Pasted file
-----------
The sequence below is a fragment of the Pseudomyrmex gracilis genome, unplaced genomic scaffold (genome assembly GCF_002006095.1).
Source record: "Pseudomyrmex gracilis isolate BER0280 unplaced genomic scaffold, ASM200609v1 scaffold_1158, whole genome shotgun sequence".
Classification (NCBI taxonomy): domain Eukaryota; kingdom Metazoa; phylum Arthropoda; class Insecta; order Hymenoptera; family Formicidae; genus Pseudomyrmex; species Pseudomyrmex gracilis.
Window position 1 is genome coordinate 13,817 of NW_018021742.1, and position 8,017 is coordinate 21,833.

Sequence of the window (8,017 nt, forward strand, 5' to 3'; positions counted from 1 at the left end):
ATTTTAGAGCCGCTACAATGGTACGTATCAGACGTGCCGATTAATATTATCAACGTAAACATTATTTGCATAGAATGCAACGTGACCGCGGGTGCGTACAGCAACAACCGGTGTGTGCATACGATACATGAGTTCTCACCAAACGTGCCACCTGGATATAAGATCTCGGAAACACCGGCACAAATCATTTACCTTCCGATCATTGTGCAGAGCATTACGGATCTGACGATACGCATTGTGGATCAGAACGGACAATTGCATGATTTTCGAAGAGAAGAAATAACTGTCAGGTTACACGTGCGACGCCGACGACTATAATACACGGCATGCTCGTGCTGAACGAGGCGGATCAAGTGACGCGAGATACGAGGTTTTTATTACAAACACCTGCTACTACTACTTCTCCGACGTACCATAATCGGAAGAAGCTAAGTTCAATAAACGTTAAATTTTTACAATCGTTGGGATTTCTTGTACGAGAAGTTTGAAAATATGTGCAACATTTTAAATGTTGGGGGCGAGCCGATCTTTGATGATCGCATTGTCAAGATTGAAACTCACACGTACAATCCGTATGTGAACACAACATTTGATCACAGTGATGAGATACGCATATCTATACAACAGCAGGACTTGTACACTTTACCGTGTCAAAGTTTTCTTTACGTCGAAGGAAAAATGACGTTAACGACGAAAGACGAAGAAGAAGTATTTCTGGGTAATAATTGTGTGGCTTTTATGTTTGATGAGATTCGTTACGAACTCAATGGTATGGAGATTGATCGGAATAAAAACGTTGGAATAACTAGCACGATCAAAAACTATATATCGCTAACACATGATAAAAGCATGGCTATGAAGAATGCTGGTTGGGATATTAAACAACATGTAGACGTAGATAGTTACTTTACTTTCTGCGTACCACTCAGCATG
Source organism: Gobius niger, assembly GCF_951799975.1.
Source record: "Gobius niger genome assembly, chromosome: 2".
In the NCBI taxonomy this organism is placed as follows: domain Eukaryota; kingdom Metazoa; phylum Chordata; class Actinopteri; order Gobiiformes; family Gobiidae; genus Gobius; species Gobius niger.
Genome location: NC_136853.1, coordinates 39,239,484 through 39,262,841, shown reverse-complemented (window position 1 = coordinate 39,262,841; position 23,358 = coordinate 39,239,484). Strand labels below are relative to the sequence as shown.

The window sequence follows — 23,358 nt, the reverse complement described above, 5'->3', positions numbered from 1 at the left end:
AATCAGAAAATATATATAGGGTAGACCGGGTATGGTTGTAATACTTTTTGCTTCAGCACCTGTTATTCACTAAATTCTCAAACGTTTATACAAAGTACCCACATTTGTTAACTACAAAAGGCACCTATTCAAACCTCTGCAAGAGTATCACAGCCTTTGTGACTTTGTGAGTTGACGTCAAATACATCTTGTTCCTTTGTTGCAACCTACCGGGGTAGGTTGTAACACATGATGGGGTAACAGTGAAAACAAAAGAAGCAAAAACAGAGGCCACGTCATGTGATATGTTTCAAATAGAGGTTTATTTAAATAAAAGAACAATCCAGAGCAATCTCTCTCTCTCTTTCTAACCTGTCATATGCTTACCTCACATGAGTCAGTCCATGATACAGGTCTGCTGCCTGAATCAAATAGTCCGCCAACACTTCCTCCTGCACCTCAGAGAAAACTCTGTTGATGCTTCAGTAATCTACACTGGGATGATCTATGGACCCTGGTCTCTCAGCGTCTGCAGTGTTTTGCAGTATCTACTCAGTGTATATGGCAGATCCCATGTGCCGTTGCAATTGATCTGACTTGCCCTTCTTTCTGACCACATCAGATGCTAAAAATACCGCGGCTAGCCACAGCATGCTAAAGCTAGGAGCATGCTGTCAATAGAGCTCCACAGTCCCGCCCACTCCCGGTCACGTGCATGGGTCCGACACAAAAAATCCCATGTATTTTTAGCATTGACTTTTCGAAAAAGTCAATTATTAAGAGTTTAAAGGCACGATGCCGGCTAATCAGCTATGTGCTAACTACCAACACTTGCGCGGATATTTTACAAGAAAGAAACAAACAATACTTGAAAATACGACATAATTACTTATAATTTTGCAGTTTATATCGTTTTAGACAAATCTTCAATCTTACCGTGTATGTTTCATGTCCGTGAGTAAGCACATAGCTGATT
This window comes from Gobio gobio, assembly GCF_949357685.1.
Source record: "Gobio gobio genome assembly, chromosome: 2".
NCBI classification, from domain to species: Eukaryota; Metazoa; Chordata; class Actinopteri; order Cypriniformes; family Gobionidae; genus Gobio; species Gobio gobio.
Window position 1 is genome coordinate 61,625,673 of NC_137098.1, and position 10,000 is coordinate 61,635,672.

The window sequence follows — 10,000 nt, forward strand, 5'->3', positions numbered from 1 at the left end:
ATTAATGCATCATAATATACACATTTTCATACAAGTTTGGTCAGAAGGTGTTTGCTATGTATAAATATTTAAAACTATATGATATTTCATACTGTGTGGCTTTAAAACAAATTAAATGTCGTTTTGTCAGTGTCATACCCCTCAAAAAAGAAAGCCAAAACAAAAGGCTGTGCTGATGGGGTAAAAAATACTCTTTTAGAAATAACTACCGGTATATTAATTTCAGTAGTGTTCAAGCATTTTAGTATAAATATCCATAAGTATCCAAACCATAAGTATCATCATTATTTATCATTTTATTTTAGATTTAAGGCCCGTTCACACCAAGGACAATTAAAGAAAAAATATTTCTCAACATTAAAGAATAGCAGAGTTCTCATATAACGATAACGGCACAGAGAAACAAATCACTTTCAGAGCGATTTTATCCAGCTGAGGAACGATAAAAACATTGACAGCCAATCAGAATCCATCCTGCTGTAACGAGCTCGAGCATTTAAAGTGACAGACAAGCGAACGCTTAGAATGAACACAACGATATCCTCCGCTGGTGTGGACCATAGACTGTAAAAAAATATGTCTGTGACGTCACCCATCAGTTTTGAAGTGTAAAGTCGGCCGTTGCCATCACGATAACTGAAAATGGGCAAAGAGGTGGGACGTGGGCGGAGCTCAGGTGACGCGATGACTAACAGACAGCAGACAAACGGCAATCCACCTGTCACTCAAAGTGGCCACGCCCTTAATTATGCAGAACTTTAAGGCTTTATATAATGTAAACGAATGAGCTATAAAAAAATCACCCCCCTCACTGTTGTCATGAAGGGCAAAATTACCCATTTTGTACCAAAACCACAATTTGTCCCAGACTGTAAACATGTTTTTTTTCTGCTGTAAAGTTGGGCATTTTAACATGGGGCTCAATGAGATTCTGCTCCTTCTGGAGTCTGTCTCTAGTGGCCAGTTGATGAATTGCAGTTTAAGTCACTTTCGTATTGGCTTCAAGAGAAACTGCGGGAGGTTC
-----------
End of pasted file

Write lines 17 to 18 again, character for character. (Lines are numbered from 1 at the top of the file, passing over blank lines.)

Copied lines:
The window sequence follows — 10,000 nt, forward strand, 5'->3', positions numbered from 1 at the left end:
ATTAATGCATCATAATATACACATTTTCATACAAGTTTGGTCAGAAGGTGTTTGCTATGTATAAATATTTAAAACTATATGATATTTCATACTGTGTGGCTTTAAAACAAATTAAATGTCGTTTTGTCAGTGTCATACCCCTCAAAAAAGAAAGCCAAAACAAAAGGCTGTGCTGATGGGGTAAAAAATACTCTTTTAGAAATAACTACCGGTATATTAATTTCAGTAGTGTTCAAGCATTTTAGTATAAATATCCATAAGTATCCAAACCATAAGTATCATCATTATTTATCATTTTATTTTAGATTTAAGGCCCGTTCACACCAAGGACAATTAAAGAAAAAATATTTCTCAACATTAAAGAATAGCAGAGTTCTCATATAACGATAACGGCACAGAGAAACAAATCACTTTCAGAGCGATTTTATCCAGCTGAGGAACGATAAAAACATTGACAGCCAATCAGAATCCATCCTGCTGTAACGAGCTCGAGCATTTAAAGTGACAGACAAGCGAACGCTTAGAATGAACACAACGATATCCTCCGCTGGTGTGGACCATAGACTGTAAAAAAATATGTCTGTGACGTCACCCATCAGTTTTGAAGTGTAAAGTCGGCCGTTGCCATCACGATAACTGAAAATGGGCAAAGAGGTGGGACGTGGGCGGAGCTCAGGTGACGCGATGACTAACAGACAGCAGACAAACGGCAATCCACCTGTCACTCAAAGTGGCCACGCCCTTAATTATGCAGAACTTTAAGGCTTTATATAATGTAAACGAATGAGCTATAAAAAAATCACCCCCCTCACTGTTGTCATGAAGGGCAAAATTACCCATTTTGTACCAAAACCACAATTTGTCCCAGACTGTAAACATGTTTTTTTTCTGCTGTAAAGTTGGGCATTTTAACATGGGGCTCAATGAGATTCTGCTCCTTCTGGAGTCTGTCTCTAGTGGCCAGTTGATGAATTGCAGTTTAAGTCACTTTCGTATTGGCTTCAAGAGAAACTGCGGGAGGTTC